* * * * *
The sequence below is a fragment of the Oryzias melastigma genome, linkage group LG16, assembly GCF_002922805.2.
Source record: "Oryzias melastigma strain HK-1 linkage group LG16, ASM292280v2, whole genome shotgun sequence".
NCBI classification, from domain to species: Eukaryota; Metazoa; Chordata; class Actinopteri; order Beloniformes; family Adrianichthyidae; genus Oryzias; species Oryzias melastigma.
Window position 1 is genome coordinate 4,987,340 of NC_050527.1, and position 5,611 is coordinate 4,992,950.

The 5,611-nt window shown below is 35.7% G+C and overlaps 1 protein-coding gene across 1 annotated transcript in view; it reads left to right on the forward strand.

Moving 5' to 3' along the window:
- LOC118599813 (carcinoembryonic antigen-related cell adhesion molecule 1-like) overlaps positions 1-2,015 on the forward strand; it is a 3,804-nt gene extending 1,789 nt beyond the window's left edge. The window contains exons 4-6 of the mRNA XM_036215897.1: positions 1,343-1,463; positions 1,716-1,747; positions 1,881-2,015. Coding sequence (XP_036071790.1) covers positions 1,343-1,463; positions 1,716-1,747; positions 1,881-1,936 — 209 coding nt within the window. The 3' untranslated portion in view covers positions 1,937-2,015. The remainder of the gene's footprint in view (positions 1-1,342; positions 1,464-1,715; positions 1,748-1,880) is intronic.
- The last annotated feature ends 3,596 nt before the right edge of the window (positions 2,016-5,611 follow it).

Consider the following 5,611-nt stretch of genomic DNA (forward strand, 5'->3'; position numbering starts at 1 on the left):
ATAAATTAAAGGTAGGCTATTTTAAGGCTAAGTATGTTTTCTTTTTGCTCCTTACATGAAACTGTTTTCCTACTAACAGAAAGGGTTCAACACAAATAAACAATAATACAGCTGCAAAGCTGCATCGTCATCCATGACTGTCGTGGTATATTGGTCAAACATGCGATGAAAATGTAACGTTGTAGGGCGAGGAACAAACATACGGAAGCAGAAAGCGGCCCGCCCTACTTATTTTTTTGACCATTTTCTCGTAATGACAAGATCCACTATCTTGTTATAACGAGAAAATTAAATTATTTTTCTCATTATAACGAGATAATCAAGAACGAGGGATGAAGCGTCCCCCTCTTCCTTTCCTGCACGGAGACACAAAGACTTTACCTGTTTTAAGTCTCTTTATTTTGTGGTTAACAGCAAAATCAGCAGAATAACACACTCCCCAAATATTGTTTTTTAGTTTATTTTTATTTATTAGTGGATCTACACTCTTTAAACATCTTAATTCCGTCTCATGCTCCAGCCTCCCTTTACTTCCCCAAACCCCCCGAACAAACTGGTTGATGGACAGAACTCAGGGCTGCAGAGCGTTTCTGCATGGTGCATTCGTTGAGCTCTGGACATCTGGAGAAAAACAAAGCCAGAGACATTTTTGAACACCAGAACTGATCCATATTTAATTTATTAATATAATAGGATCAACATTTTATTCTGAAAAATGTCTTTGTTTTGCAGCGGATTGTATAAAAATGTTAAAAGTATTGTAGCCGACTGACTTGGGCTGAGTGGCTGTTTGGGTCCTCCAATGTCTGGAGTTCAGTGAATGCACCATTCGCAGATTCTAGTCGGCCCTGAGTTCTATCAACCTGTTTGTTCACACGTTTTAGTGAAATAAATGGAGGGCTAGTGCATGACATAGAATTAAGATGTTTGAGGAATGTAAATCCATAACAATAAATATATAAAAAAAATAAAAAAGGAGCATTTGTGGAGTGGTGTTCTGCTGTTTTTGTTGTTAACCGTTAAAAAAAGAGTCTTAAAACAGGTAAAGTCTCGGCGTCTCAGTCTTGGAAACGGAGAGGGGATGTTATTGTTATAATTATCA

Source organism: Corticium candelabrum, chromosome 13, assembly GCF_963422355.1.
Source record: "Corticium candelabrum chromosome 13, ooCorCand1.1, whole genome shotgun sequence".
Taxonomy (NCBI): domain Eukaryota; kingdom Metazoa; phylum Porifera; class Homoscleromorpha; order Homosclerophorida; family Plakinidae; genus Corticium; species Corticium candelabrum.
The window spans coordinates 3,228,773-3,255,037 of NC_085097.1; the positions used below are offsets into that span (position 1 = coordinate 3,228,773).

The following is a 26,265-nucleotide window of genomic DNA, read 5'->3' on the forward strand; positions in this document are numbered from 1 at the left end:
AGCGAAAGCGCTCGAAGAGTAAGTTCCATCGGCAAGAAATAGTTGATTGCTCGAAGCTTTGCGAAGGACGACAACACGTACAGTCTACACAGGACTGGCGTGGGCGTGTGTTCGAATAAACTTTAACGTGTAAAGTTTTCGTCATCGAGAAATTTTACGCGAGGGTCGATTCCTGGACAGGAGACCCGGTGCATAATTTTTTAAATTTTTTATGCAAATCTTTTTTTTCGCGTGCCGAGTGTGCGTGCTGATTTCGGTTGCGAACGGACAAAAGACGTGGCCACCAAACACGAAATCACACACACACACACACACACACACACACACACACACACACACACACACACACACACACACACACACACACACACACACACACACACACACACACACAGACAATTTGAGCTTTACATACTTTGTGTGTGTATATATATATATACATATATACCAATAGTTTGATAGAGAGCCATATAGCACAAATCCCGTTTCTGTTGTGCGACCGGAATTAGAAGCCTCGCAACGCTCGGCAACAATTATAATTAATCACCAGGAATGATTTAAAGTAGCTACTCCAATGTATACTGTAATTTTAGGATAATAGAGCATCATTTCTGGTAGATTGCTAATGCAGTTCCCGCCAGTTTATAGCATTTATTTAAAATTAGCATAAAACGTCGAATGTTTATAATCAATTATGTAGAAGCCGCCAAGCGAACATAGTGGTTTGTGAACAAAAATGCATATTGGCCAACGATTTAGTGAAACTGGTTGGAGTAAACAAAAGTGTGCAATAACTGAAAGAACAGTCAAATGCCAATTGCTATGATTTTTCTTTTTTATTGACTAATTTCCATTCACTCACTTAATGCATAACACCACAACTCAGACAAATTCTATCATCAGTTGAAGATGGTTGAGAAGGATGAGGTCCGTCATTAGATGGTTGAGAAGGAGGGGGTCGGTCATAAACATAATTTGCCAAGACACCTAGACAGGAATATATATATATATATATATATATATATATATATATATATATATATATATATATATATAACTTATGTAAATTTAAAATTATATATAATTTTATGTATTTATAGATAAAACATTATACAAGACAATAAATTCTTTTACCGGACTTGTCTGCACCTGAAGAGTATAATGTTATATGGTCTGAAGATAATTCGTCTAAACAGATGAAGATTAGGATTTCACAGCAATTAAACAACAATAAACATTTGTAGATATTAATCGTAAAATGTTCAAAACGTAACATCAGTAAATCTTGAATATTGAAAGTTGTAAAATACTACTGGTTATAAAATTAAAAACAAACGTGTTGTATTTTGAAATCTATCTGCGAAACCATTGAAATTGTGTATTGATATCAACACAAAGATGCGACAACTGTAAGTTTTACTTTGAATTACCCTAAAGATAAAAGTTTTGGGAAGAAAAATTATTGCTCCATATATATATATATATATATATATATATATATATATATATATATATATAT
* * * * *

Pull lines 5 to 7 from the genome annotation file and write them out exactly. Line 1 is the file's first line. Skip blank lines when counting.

The 5,611-nt window shown below is 35.7% G+C and overlaps 1 protein-coding gene across 1 annotated transcript in view; it reads left to right on the forward strand.

Moving 5' to 3' along the window:
- LOC118599813 (carcinoembryonic antigen-related cell adhesion molecule 1-like) overlaps positions 1-2,015 on the forward strand; it is a 3,804-nt gene extending 1,789 nt beyond the window's left edge. The window contains exons 4-6 of the mRNA XM_036215897.1: positions 1,343-1,463; positions 1,716-1,747; positions 1,881-2,015. Coding sequence (XP_036071790.1) covers positions 1,343-1,463; positions 1,716-1,747; positions 1,881-1,936 — 209 coding nt within the window. The 3' untranslated portion in view covers positions 1,937-2,015. The remainder of the gene's footprint in view (positions 1-1,342; positions 1,464-1,715; positions 1,748-1,880) is intronic.